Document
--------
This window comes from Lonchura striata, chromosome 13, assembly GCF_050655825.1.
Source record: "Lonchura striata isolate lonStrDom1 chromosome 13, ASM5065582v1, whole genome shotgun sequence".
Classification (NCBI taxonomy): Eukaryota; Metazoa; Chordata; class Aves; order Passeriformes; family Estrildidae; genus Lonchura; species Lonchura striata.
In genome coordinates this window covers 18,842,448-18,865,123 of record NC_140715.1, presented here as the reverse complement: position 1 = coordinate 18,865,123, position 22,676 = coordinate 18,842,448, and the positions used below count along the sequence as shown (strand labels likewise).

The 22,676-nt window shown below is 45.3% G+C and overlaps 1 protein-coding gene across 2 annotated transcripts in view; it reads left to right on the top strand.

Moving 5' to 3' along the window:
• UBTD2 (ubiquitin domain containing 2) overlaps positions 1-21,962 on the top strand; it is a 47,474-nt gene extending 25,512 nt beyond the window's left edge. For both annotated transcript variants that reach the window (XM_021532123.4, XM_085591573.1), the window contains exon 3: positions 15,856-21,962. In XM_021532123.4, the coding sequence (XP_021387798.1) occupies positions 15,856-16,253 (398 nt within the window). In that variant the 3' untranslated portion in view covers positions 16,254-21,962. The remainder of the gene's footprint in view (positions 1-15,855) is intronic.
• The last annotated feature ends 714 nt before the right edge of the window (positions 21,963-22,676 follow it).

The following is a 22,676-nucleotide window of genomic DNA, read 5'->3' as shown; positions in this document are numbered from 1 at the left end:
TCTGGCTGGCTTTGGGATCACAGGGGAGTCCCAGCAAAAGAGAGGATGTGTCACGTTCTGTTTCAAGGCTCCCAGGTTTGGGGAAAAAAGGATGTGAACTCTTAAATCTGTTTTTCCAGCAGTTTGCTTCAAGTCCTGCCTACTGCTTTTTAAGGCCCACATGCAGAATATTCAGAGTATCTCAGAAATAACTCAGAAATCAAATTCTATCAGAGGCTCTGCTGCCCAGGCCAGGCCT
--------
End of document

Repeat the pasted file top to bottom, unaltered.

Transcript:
This window comes from Lonchura striata, chromosome 13, assembly GCF_050655825.1.
Source record: "Lonchura striata isolate lonStrDom1 chromosome 13, ASM5065582v1, whole genome shotgun sequence".
Classification (NCBI taxonomy): Eukaryota; Metazoa; Chordata; class Aves; order Passeriformes; family Estrildidae; genus Lonchura; species Lonchura striata.
In genome coordinates this window covers 18,842,448-18,865,123 of record NC_140715.1, presented here as the reverse complement: position 1 = coordinate 18,865,123, position 22,676 = coordinate 18,842,448, and the positions used below count along the sequence as shown (strand labels likewise).

The 22,676-nt window shown below is 45.3% G+C and overlaps 1 protein-coding gene across 2 annotated transcripts in view; it reads left to right on the top strand.

Moving 5' to 3' along the window:
• UBTD2 (ubiquitin domain containing 2) overlaps positions 1-21,962 on the top strand; it is a 47,474-nt gene extending 25,512 nt beyond the window's left edge. For both annotated transcript variants that reach the window (XM_021532123.4, XM_085591573.1), the window contains exon 3: positions 15,856-21,962. In XM_021532123.4, the coding sequence (XP_021387798.1) occupies positions 15,856-16,253 (398 nt within the window). In that variant the 3' untranslated portion in view covers positions 16,254-21,962. The remainder of the gene's footprint in view (positions 1-15,855) is intronic.
• The last annotated feature ends 714 nt before the right edge of the window (positions 21,963-22,676 follow it).

The following is a 22,676-nucleotide window of genomic DNA, read 5'->3' as shown; positions in this document are numbered from 1 at the left end:
TCTGGCTGGCTTTGGGATCACAGGGGAGTCCCAGCAAAAGAGAGGATGTGTCACGTTCTGTTTCAAGGCTCCCAGGTTTGGGGAAAAAAGGATGTGAACTCTTAAATCTGTTTTTCCAGCAGTTTGCTTCAAGTCCTGCCTACTGCTTTTTAAGGCCCACATGCAGAATATTCAGAGTATCTCAGAAATAACTCAGAAATCAAATTCTATCAGAGGCTCTGCTGCCCAGGCCAGGCCT